While the Supreme Court’s recent healthcare and marriage equality rulings garnered a lot of attention, there was another decision at the end of the Court’s term that may be more meaningful to the business of fashion – Kimble v. Marvel Entertainment, the Spiderman patent litigation. Steven Kimble secured a patent for a Spiderman toy that shot the character’s “webs” from a hand. Marvel, owner of the character, purchased the patent to resolve a claim of patent infringement, promising to pay royalties on sales of the toy.
The popularity of the toy outlived the twenty-year patent term. Under a fifty-year-old Supreme Court decision, the obligation to pay royalties under a contract ends when the patent term expires, even if the agreement contains no termination date. Court decisions have applied the same rule to copyright licenses and assignments.
The Spiderman case called for the Supreme Court to reconsider the rule and permit the continued collection of royalties as provided in the contract. Although conceding that the fifty-year-old case might have been wrongly decided, as a number of courts and commentators have noted, the Court declined the opportunity to overrule it. Instead, it advised that, if the rule is to be changed, it is up to Congress to do so. Spidey is now free to cast his web without writing any more checks.
The decision is a reminder to licensors that patent and copyright rights do not last forever. In contrast, trademarks last as long as they are used and protected and trade secrets last as long as their secrecy is maintained. Joining a license for patents and copyrights with related trademarks or trade secrets can be a good way to maintain royalties after the patents and copyrights have expired. Licensees, on the other hand, should periodically investigate whether they are paying royalties under patents or copyrights that may have expired.
Credit: Helene M. Freeman
As we have discussed here, fashion is about nothing if not intellectual property, and most fashion intellectual property is comparatively easy to copy or emulate without great expense. If you have any success at what you do, the odds are fairly good that someone, somewhere on the planet will come out with what you believe to be a brand or product that infringes on your proprietary rights.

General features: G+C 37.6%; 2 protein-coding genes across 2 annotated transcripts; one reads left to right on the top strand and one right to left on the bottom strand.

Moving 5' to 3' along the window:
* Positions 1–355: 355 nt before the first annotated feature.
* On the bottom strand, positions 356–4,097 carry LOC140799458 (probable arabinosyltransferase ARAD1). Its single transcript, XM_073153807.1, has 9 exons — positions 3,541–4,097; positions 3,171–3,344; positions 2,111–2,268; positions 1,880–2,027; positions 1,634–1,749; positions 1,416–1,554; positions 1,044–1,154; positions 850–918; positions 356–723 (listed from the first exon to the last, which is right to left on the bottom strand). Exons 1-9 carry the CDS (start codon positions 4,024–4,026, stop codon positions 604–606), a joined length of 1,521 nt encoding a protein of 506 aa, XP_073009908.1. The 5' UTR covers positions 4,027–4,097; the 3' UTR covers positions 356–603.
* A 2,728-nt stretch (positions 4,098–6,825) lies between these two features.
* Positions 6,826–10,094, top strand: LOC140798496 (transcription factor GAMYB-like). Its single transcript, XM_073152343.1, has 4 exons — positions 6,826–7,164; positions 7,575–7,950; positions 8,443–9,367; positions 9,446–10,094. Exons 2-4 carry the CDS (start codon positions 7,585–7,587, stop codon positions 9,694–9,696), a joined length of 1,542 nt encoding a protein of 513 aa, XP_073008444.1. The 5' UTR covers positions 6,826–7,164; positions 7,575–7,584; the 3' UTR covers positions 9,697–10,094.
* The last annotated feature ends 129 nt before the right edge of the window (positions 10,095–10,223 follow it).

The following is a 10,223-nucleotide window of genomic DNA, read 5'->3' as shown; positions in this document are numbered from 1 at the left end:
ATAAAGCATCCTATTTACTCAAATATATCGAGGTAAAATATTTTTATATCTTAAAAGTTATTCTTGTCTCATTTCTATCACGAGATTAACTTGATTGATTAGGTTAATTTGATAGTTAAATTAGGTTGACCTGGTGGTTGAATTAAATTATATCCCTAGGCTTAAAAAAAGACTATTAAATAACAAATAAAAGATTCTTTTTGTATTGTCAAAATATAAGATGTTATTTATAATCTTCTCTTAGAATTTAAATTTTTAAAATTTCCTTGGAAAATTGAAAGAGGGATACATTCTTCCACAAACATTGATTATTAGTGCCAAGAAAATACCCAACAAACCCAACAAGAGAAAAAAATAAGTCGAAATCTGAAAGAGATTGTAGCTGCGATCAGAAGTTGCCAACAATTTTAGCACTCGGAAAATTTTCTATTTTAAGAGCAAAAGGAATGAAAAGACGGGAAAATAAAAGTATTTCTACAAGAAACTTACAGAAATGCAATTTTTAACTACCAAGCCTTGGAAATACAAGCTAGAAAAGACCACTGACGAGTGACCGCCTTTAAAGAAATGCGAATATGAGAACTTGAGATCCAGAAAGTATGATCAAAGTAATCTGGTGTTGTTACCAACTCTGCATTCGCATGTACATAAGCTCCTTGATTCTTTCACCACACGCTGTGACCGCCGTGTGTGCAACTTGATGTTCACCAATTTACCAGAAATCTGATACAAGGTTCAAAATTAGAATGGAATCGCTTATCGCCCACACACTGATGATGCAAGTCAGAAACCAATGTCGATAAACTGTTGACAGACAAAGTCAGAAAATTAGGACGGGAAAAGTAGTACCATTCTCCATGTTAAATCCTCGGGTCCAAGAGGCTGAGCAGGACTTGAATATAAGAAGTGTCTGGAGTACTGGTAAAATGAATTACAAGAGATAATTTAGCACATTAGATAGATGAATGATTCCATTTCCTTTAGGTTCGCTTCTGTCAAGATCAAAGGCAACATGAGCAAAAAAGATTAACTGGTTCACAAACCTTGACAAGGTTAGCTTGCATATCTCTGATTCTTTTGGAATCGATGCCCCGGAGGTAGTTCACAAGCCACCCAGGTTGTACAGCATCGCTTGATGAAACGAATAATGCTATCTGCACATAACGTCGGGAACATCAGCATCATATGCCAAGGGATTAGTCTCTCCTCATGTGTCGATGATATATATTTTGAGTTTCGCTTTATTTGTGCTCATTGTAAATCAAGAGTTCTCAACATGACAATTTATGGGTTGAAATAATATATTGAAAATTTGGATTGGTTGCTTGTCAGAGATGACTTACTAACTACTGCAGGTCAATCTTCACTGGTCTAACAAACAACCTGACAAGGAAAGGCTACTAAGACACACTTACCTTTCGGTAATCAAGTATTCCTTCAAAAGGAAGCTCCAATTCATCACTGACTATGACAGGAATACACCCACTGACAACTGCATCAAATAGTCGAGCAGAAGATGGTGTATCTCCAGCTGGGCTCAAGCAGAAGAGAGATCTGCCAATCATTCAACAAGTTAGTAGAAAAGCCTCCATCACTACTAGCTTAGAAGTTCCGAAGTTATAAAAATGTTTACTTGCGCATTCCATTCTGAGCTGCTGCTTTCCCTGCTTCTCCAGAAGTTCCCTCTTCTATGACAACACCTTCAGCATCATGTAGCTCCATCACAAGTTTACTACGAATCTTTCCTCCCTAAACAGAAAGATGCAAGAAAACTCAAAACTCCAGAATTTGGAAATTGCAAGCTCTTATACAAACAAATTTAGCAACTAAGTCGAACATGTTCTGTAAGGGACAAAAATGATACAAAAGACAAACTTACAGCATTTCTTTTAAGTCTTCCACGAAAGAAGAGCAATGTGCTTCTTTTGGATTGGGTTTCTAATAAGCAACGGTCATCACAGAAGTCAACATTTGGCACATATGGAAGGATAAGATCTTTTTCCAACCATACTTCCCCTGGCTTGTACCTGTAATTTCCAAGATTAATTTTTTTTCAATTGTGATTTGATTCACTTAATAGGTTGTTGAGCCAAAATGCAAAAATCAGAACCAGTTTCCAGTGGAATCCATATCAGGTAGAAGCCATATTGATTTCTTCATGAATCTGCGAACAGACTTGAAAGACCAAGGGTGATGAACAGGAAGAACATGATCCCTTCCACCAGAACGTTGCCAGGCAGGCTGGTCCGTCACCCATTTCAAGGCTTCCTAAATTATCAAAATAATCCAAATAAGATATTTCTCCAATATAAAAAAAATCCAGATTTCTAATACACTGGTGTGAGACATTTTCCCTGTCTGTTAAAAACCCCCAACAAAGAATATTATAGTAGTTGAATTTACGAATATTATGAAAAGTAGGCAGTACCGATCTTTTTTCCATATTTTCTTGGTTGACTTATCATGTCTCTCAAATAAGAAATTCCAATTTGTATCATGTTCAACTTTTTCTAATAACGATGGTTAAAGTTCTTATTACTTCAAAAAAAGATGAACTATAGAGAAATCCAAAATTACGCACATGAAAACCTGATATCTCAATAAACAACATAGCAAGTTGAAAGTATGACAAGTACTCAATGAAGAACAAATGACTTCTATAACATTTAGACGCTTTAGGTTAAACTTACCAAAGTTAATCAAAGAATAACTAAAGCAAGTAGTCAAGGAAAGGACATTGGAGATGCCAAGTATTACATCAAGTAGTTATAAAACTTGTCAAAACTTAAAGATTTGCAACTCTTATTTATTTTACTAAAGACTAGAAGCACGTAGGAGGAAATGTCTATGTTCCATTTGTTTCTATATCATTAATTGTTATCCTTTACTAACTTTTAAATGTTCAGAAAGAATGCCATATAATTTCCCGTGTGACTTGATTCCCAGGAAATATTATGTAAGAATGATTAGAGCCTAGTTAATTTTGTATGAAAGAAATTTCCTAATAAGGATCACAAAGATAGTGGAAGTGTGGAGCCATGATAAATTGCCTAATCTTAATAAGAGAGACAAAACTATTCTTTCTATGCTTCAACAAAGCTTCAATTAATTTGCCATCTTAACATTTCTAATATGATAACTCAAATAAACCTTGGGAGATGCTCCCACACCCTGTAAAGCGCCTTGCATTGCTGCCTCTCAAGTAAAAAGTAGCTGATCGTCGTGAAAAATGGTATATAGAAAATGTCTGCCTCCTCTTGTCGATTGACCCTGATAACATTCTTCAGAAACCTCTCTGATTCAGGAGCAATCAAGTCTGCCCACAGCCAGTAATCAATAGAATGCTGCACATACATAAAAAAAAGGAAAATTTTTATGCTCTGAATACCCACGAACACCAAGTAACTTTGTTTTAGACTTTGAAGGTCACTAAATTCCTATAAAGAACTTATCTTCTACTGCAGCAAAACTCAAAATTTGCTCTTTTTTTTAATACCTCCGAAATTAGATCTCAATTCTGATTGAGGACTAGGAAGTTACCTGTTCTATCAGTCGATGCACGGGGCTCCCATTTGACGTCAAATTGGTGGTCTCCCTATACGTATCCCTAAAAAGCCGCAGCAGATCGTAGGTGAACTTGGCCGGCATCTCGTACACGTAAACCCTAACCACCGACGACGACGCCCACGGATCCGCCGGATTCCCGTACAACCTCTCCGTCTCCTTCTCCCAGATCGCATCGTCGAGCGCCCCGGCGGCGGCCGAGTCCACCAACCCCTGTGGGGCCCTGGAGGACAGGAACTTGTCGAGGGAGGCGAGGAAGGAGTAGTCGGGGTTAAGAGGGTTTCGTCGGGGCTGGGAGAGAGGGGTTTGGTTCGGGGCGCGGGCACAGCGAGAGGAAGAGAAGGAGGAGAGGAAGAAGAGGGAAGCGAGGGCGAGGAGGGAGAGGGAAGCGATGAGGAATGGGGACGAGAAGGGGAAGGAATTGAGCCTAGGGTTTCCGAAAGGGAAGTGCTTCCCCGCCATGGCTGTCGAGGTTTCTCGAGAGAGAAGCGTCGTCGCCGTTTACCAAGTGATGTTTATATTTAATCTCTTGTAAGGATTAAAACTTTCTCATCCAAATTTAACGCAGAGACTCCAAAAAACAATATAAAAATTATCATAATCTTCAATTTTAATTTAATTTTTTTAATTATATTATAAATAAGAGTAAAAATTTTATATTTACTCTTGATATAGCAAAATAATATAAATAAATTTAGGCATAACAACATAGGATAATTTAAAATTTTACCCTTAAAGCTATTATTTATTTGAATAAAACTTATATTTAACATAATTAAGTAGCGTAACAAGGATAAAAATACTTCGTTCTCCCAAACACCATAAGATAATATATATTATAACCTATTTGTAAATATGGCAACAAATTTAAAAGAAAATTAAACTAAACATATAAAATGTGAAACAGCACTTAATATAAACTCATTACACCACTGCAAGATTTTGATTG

You will then have come to a fork in the road. The failure to take action to protect your rights may be used against you later. In the case of trade dress, for example, your silence may be used as evidence of everything from a showing that you suffered no lasting harm to the de facto abandonment of the right to the exclusive use of the trade dress. On the other hand, if you send out a strong cease and desist letter with a clear threat to sue for non-compliance but do not follow up in a reasonable time with a lawsuit should the recipient not comply, you may be deemed estopped (barred) from filing your lawsuit at a later date. That is why cease and desist letters typically threaten the “possibility” or the “potential” of the initiation of litigation—to avoid being estopped by the failure to carry out an explicit, promised remedial act.
Perhaps even worse, if you send a cease and desist letter that is strong enough to make the recipient fear an imminent lawsuit, and if the recipient believes it was within its rights to use the intellectual property that you claim infringes, it may make a preemptory strike. It would do that by filing a declaratory judgment action, asking a court to declare that what it has done was in fact lawful. To use jargon, when you have been so “d.j.’ed,” you have lost the “race to the courthouse door,” possibly to a “forum shopper.” For example, having been ready to sue in New York, where you are located or where you believe the law is favorable to your position, you may find yourself defending an action on the other coast in a court chosen by the plaintiff because it is near to its home base or in the belief that the law there is more favorable to it.
So there is an art in knowing when to send a cease and desist letter and what the tone and the content of the letter should be. As you may remember from your days on the playground, consider the advice you got never to make a threat you are not prepared to carry out and, of course, never to play the bully—because you just do not know what may come back at you.
Credit: Alan Behr